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HHS Distributes First $30B of CARES Act Provider Relief Fund – What Providers Need to Know and Do Next

On Friday, April 10, 2020, the Department of Health and Human Services (“HHS”) began distributing $30B of the $100B appropriated in the Coronavirus Aid, Relief, and Economic Security (“CARES”) Act to the Public Health and Social Services Emergency Fund (“PHSSEF”), also called the “CARES Act Provider Relief Fund”.  HHS distributed the funds to providers based on their 2019 Medicare fee-for-service (“FFS”) reimbursement.  We understand that $26B of this $30B have already been directly deposited into providers’ accounts. Many providers have questions about what happens next.  We address the top ten questions here.

1. What if I didn’t receive any funds?

Only providers that received Medicare FFS reimbursement in 2019 are eligible for a portion of this initial $30B distribution.  All relief payments are made to the billing organization according to its Taxpayer Identification Number.

If you did not bill Medicare FFS for items and services provided in 2019, you will not receive money from this distribution.  For instance, employed physicians who reassigned their billing rights to their employer should not expect to receive an individual payment directly.  Rather, the employer will receive the relief payment as the billing provider.

Providers who normally receive a paper check for reimbursement from CMS will receive a paper check in the mail within the next few weeks.

If you feel that you should have received funds already, you should contact your Medicare Administrative Contractor.

2. How did HHS calculate the payments?

Providers are receiving a portion of the initial $30B distribution based on their share of total Medicare FFS reimbursements in 2019.  As total Medicare FFS payments approximated $484B in 2019, a provider should receive funds approximating 1/16th of its Medicare FFS reimbursements in 2019.

3. What about the other $70B appropriated by the CARES Act?

HHS stated that it intends to target future distributions, in part, to providers in areas particularly impacted by the COVID-19 outbreak, rural providers, providers of services with lower shares of Medicare FFS reimbursement or who predominantly serve the Medicaid population, and providers requesting reimbursement for the treatment of uninsured patients.

4. How do I know if the funds I received were from the PHSSEF or from CMS’ Accelerated Payment Program?

The PHSSEF payments made on April 10 were likely entitled “US HHS Stimulus” or “HHSPAYMENT”.  These payments are a grant from the federal government and do not have to be paid back, as long as the recipient adheres to certain terms and conditions (see below).

Separately, CMS’ Accelerated Payment Program (“APP”) has issued advance payments to many providers who have requested such payments.  The APP continues to receive and review applications for such payments, and continues to issue payments.  Those advance payments are separate from the April 10 PHSSEF distributions, and constitute loans that providers must pay back within specified timeframes.  For further information about the APP, see our post here.

5. Are there conditions on keeping these funds?

Yes.  Within 30 days of receiving the funds, providers must sign an attestation confirming receipt of the funds and agreeing to the Terms and Conditions of payment.  These terms and conditions should be reviewed closely.  Generally, providers must certify that they will use the funds only to “prevent, prepare for, or respond to coronavirus”.  However, providers who receive more than $150,000 in funds must submit quarterly reports detailing the use of funds (see question 8, below).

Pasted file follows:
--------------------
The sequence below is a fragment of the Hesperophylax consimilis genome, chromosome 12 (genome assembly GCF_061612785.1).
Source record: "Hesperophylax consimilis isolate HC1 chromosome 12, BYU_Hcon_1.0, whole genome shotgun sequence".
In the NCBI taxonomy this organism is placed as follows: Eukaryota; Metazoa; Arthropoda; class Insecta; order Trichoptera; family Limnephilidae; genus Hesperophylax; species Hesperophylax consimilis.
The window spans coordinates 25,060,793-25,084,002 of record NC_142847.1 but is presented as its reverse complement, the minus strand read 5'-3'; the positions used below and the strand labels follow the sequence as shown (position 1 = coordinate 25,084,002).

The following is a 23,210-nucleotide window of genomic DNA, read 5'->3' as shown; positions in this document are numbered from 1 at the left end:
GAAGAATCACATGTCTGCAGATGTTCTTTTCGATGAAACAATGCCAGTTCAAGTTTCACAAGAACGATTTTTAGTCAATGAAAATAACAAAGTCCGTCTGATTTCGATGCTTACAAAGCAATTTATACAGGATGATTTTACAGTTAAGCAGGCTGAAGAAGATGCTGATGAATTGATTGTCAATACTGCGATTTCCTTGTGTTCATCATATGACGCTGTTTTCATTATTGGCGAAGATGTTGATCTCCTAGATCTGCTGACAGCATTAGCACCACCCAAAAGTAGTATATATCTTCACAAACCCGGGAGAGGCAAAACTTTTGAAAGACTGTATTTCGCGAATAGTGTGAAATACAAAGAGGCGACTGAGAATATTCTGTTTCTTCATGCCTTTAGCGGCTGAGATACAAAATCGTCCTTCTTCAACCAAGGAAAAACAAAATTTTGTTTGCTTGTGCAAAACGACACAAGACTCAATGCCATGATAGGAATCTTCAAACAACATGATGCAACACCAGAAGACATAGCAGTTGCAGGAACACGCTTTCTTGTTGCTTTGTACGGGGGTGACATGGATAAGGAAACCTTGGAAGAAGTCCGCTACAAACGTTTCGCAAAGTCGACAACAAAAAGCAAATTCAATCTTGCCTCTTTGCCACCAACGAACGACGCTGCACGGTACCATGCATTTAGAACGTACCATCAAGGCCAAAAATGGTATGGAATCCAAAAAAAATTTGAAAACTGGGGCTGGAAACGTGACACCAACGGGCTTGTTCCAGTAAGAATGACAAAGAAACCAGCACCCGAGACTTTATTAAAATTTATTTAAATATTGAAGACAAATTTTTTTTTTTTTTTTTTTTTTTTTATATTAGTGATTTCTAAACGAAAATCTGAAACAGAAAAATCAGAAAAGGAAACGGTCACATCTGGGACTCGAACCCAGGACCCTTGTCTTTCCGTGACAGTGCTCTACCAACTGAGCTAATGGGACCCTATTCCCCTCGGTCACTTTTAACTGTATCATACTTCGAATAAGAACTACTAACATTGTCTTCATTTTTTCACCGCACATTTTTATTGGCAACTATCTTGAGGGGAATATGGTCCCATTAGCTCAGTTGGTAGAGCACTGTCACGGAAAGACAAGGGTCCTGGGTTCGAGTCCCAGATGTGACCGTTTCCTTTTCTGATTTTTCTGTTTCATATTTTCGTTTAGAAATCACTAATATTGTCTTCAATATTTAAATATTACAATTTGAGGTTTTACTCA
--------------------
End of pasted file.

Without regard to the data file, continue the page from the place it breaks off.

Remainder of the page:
The portal for signing the attestation will be open the week of April 13, 2020, and will be linked at hhs.gov/providerrelief.  If a provider receives funds and does not wish to comply with these Terms and Conditions, the provider must contact HHS within 30 days of receipt of payment and then remit the full payment to HHS as instructed.  Appropriate contact information will be provided soon.

6. How can we spend these funds? Are there limitations?

The funds must be used to “prevent, prepare for, and respond to coronavirus… for health care related expenses or lost revenues that are attributable to coronavirus.”  Consistent with these purposes, providers should have broad discretion in how they spend these funds.  Examples of covered expenses identified in the CARES Act include, but are not limited to, “building or construction of temporary structures, leasing of properties, medical supplies and equipment including personal protective equipment and testing supplies, increased workforce and trainings, emergency operation centers, retrofitting facilities, and surge capacity.”  However, providers may also use the funds to accommodate lost revenues attributable to the coronavirus.  The CARES Act does not similarly provide examples of lost revenues attributable to the coronavirus.

In the briefing announcing the $30B disbursement, CMS Administrator Seema Verma said that “healthcare providers that are receiving these dollars can essentially spend that in any way that they see fit.”  However, providers must certify that they will not use the funds to reimburse expenses or losses that have been reimbursed from other sources or that other sources are obligated to reimburse.  The scope of this clause is not clear, but providers should consider identifying other sources of possible relief (such as insurance policies and outstanding commercial loans), segregating any funds obtainable (or already obtained) from such sources, and using the funds from such sources for non-overlapping expenses and lost revenues.  If the provider subsequently receives reimbursement for expenses from any other source after receiving funding for the same expenses from the PHSSEF, the entity will be required to repay the funding it received from the PHSSEF.  In addition, the Terms and Conditions prohibit the use of funds for excessive executive pay, gun control advocacy, abortion, lobbying, embryo research, promotion of legalization of controlled substances, pornography, human trafficking, and more.